Origin of the Hrímþursar


5. “Tell me,” said Gangleri, “what was the state of things ere the races mingled, and nations came into being.”

“When the rivers that are called Élivágar had flowed far from their sources,” replied Har, “the venom which they rolled along hardened, as does dross that runs from a furnace, and became ice. When the rivers flowed no longer, and the ice stood still, the vapour arising from the venom gathered over it, and froze to rime, and in this  manner were formed, in Ginnungagap, many layers of congealed vapour, piled one over the other.”

“That part of Ginnungagap,” added Jafnhárr, “that lies towards the north was thus filled with heavy masses of gelid vapour and ice, whilst everywhere within were whirlwinds and fleeting mists. But the southern part of Ginnungagap was lighted by the sparks and flakes that flew into it from Muspelheim.”

“Thus,” continued Þriði, “whilst freezing cold and gathering gloom proceeded from Niflheim, that part of Ginnungagap looking towards Muspelheim was filled with glowing radiancy, the intervening space remaining calm and light as wind-still air. And when the heated blast met the gelid vapour it melted it into drops, and, by the might of him who sent the heat, these drops quickened into life, and took a human semblance. The being thus formed was named Ymir, but the Frost-giants call him Aurgelmir. From him descend the race of the Frost-giants (Hrímþursar), as it is said in the Völuspá, ‘From Vidolf come all witches; from Vilmeith all wizards; from Svarthofdi all poison-seethers; and all giants from Ymir.’ And the giant Vafthrûdnir, when Gangleri asked, ‘Whence came Aurgelmir the first of the sons of giants?’ answered, ‘The Elivagar cast out drops of venom that quickened into a giant. From him spring all our race, and hence are we so strong and mighty.'”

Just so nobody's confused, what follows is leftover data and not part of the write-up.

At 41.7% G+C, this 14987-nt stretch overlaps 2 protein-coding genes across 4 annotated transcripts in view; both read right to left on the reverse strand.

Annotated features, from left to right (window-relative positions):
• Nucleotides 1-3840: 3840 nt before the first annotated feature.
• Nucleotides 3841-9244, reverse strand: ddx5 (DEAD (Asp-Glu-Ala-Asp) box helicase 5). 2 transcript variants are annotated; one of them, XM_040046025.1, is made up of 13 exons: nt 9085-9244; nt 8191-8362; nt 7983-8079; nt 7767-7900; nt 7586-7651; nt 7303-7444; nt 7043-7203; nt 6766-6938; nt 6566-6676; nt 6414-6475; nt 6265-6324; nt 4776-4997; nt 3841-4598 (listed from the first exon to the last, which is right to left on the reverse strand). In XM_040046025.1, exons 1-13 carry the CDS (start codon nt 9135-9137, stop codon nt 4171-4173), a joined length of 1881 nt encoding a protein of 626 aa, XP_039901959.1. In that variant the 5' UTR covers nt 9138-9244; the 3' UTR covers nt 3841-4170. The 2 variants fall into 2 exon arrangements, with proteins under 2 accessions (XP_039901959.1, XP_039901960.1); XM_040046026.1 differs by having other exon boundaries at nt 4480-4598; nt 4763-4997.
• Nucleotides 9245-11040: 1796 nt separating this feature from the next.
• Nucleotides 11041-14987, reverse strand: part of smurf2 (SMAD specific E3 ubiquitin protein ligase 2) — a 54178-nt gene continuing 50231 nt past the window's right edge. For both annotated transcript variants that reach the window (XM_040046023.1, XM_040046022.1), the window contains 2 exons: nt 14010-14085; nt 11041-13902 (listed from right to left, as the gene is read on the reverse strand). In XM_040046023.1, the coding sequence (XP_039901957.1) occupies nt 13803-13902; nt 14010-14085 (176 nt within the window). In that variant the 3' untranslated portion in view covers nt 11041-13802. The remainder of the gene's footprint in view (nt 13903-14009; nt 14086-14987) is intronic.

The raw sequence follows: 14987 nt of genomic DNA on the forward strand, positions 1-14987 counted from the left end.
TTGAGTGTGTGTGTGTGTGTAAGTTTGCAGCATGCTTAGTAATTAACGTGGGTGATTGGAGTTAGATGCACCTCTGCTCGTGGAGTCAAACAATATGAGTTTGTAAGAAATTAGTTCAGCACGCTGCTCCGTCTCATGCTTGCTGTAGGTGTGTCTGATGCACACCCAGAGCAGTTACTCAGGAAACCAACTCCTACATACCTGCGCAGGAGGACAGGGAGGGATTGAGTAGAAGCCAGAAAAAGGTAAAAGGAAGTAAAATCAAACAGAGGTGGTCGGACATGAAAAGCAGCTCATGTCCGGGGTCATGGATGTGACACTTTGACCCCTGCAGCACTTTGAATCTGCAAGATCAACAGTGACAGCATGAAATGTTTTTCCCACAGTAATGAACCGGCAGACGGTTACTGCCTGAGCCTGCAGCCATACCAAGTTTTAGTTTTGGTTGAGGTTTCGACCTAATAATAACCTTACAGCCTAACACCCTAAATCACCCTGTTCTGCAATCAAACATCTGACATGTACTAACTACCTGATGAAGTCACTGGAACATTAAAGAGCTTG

“How did the race of Ymir spread itself?” asked Gangleri; “or dost thou believe that this giant was a god?”

“We are far from believing him to have been a god,”  replied Har, “for he was wicked as are all of his race, whom we call Frost-giants. And it is said that, when Ymir slept, he fell into a sweat, and from the pit of his left arm was born a man and a woman, and one of his feet engendered with the other a son, from whom descend the Frost-giants, and we therefore call Ymir the old Frost-giant.”

From the Poetic Eddas


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